The ASTM and ICE conversions are appropriate measures to convert core loss figures from 15/50 Hz to 15/60 Hz. See HQ 965364, dated July 16, 2002, where ASTM standards were shown to be appropriate standards. However, protestant has not provided support for its figure of 1.20.

Moreover, in this instance, the protestant has failed to show that the steel falls within the product description. The original purchase order and mill testing certificates evidence an intent on the part of the customer to purchase steel that did not meet the terms of the exclusionary note. The role of CBP in this case is ministerial and would not include the authority to narrow or interpret the meaning of customer specified core loss as used in the exclusionary note.


The instant silicon electrical steel is classified under subheading 7225.19.0000, HTSUSA, which provides for, “Flat-rolled products of other alloy steel: Of a width of 600 mm or more: Of silicon electrical steel: Other.” The 2003 general rate of duty is 0.6 percent. The protestant should be aware that duty rates are provided for convenience only and are subject to change. The text of the most recent HTSUS and the accompanying duty rates are provided on the World Wide Web at www.usitc.gov.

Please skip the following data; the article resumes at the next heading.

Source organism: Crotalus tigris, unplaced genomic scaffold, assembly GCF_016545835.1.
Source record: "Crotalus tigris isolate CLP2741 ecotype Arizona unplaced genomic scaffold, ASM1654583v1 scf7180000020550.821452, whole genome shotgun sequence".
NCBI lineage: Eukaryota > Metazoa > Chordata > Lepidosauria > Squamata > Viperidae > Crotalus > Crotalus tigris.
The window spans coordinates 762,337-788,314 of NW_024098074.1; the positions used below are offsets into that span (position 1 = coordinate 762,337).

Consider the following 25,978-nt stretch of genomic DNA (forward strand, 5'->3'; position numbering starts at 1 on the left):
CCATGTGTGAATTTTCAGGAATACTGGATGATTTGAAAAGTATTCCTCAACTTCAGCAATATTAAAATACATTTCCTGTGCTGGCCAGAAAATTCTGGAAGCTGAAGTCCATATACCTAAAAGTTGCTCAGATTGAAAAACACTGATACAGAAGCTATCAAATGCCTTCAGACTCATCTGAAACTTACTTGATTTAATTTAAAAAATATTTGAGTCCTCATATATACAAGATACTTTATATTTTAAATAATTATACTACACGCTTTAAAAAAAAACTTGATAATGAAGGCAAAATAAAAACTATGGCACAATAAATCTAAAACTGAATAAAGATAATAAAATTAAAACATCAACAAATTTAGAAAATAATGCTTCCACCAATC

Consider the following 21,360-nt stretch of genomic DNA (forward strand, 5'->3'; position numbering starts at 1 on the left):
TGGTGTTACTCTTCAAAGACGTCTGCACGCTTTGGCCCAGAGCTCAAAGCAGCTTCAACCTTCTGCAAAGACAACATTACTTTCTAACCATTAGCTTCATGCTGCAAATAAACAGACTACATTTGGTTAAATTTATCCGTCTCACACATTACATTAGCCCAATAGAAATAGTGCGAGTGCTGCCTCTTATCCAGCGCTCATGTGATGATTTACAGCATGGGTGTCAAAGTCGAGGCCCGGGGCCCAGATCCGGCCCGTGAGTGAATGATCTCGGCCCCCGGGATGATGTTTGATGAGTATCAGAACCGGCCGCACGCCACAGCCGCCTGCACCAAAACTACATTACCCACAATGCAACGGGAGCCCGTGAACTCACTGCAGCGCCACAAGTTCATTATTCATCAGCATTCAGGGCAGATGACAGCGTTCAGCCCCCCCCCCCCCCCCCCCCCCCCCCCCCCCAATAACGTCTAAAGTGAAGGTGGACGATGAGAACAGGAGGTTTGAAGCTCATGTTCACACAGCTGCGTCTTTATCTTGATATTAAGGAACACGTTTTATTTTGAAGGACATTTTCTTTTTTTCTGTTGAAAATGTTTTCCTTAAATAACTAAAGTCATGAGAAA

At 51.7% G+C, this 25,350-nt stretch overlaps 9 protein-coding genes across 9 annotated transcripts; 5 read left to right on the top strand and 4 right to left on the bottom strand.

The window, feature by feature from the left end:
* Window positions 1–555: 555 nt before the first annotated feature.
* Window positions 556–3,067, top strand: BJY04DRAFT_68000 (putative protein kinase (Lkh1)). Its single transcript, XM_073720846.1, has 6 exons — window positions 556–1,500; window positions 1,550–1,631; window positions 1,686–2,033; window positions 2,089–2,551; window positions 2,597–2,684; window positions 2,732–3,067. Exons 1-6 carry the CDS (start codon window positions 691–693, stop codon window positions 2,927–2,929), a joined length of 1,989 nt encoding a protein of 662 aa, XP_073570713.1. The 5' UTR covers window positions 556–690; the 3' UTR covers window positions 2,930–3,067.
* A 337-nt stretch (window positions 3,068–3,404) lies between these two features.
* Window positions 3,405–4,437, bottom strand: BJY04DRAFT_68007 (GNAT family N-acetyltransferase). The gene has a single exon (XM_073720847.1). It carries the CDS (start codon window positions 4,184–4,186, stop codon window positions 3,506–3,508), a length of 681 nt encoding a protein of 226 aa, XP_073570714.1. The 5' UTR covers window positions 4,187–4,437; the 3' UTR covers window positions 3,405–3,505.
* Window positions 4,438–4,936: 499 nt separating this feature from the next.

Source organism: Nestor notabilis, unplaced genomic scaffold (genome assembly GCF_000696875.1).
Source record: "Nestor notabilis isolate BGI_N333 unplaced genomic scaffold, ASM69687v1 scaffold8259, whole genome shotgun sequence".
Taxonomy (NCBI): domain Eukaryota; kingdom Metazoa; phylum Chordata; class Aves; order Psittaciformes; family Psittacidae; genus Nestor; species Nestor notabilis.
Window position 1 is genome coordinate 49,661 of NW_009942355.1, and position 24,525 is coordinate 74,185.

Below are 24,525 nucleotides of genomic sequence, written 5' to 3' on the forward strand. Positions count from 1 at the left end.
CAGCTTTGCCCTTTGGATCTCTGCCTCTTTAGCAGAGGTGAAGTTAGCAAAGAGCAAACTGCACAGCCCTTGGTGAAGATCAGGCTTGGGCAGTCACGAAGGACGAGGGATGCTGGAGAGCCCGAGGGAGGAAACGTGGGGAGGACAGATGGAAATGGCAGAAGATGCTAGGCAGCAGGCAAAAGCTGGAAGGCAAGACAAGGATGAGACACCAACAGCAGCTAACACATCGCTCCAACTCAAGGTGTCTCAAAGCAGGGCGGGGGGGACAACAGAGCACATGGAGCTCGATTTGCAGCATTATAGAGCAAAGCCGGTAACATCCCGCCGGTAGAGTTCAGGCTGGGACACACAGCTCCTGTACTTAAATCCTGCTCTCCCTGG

The steel is also subject to duty under subheading 9903.73.02, HTSUSA. The rate of duty is 30 percent ad valorem.

You should DENY the protest. In accordance with the Protest/Petition Processing Handbook (CIS HB, January 2002, pp. 18 and 21), you are to mail this decision, together with the Customs Form 19, to the protestant no later than 60 days from the date of this letter. Any reliquidation of the entry in accordance with the decision must be accomplished prior to mailing of the decision. Sixty days from the date of the decision the Office of Regulations and Rulings will make the decision available to CBP personnel, and to the public on the CBP Home Page on the World Wide Web at www.cbp.gov, by means of the Freedom of Information Act, and other methods of public distribution.


Myles B. Harmon

Previous Ruling Next Ruling

See also: